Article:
|Native name||ಪಂಡರೀ ಬಾಯಿ|
18 September 1928
Pathal, Bhatkal, Mysore State(Now Karnataka), British India
|Died||29 January 2003
|Parent(s)||Ranga Rao (father)
Kaveri Bai (mother)
Pandari Bai (Kannada: ಪಂಡರೀ ಬಾಯಿ; 18 September 1928 – 29 January 2003) was a prominent actress of South Indian languages films mostly in Kannada language during the 1950s, 1960s and 1970s. She is considered Kannada cinema's first successful heroine. She has the distinction of having acted as both heroine and mother to stalwarts such as Rajkumar, MGR and Sivaji Ganesan. She was the heroine in Rajkumar's debut movie Bedara Kannappa and also Sivaji's debut movie Parasakthi. She has acted in over 1,000 films in Kannada, Telugu, Tamil and Hindi.
Early life and education
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Born in Bhatkal, Karnataka, in present Uttara Kannada in a Marathi speaking family. Her father was a drawing master and a Harikatha exponent, and also a stage actor. He taught her the art of Harikatha, thus even before she was ten years old, Pandari started giving Harikatha performances.
Pandaribai began her career in acting in plays based on mythological stories before making her film debut in 1943 with the Kannada language film, Vani. She shot to fame after appearing in the hugely successful 1954 Kannada film Bedara Kannappa opposite another future star Rajkumar. In the film, she played the role of Neela, wife of Kanna (played by Rajkumar), a hunter. She established herself as a lead actress portraying a woman with a 'progressive' image assuming the burdens of a feudal patriarchy in films such as Sant Sakhu (1955) and Rayara Sose (1957). In 1959, she appeared in Abba Aa Hudugi, with her sister Mynavathi. The film is considered a landmark in Kannada cinema.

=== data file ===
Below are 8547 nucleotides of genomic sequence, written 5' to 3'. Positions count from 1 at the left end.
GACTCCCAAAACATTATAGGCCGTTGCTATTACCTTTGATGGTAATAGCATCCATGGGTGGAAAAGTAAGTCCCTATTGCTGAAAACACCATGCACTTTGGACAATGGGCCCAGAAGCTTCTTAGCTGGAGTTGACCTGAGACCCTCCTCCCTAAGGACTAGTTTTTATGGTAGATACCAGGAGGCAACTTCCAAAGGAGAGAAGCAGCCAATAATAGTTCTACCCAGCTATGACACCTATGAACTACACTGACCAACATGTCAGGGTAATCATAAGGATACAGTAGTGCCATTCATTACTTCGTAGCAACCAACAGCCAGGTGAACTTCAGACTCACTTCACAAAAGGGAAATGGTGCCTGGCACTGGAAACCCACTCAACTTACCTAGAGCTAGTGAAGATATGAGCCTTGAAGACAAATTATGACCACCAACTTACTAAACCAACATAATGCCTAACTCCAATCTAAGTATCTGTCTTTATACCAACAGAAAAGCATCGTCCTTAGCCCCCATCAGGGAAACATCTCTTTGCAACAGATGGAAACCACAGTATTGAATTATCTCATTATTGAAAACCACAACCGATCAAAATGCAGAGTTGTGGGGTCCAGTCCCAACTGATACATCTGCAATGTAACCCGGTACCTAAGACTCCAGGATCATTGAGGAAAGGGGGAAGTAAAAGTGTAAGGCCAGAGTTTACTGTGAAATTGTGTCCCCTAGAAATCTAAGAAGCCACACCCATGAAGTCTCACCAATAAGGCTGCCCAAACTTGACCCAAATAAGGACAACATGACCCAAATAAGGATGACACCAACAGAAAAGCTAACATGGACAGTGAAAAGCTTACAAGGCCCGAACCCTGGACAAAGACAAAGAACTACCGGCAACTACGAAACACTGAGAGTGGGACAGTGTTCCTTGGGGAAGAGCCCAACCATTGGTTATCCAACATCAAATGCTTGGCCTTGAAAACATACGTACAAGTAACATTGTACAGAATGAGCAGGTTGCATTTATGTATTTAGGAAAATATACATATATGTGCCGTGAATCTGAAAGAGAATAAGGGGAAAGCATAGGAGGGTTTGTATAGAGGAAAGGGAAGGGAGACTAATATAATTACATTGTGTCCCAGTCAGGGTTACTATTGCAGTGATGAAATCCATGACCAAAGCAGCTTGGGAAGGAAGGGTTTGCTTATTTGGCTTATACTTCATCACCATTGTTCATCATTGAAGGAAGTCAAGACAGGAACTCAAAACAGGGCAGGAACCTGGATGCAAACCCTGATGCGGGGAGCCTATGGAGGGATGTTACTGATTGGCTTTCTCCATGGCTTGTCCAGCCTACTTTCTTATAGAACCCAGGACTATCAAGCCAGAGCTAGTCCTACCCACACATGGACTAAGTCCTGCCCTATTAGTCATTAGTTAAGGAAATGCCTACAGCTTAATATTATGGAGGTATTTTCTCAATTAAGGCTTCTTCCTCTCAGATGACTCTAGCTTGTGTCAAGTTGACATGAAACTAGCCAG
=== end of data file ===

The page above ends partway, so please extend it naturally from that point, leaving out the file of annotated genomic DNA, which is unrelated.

She went to act in around 1,500 films in other languages like Tamil, Telugu, and Hindi and enjoyed a long career span of nearly half a century. Her first film in Tamil Parasakthi directed by the duo directors Krishnan-Panju in the year 1952, where she paired with Sivaji Ganesan was a grand success. She played lead roles in many movies and then switched over to character roles.
Later in her career Pandari Bai played the mother of stars older than her, most of whom had played the lead with her in her earlier years. She also played as mother to actors like M. G. Ramachandran in Tamil and Rajesh Khanna in Hindi, N.T. Ramarao in Telugu. Pandari Bai also acted in a couple of Kannada TV serials Amma and Manethana (1998–2000). Both of them were produced by her sister Mynavathy's Son's company Yantra Media.The last picture in her career was "Baaro Nanna Muddina Krishna" in Kannada which had Sashikumar as lead.
- This is partial filmography of Pandari Bai. Kindly help expand it.
|Year||Title of the film||Language||Role|
|1942||Vedhala Ulagam||Tamil||Kali Devi|
|1947||Bhakta Gora Kumbhara|
|1951||Ek Tha Raja|
|1954||Andha Naal||Tamil||Usha, wife of Rajan|
|1959||Alli Petra Pullai||Tamil|
|Abba Aa Hudugi|
|Engal Kula Daivi|
|Naalu Veli Neelam|
|Paigham||Hindi||Parvati Ratan Lal|
|Pathirai Matru Thangam|
|Uthami Petra Rathinam||Tamil|
|Raja Bhakti||Tamil||Princess Devasena|
|1974||Bangaarada Panjara||Kannada||Mother of Rajkumar|
|1982||Chalisuva Modagalu||Kannada||Mother of Rajkumar|
|1984||Apoorva Sangama||Kannada||Mother of Rajkumar|
|1986||Anuraga Aralithu||Kannada||Mother of Rajkumar|
|1987||Shruthi Seridaaga||Kannada||Mother of Rajkumar|
|1992||Mannan||Tamil||Mother of Rajinikanth|
|1992||Jeevana Chaitra||Kannada||Mother of Rajkumar|
|1993||Aakasmika||Kannada||Mother of Rajkumar|
|1994||Jai Hind||Tamil||Annai Maria Devi|
- Ashish Rajadhyaksha; Paul Willemen (10 July 2014). Encyclopedia of Indian Cinema. Taylor & Francis. ISBN 978-1-135-94325-7.
- "Remembering Pandari Bai". Screen. 21 February 2003.
- "Pandari Bai dies at 73". The Times of India. 29 January 2003.
- "Pandari Bai dead". The Hindu. 30 January 2003.
- "Tribute to Pandari Bai". Deccan Herald. 2013-03-13. Retrieved 2013-05-24.
- "A rousing end planned for H.L.N. Simha's birth centenary fete". The Hindu. 21 July 2004. Retrieved 7 October 2014.
- "Actress who glowed with inner beauty". The Hindu. 14 February 2003.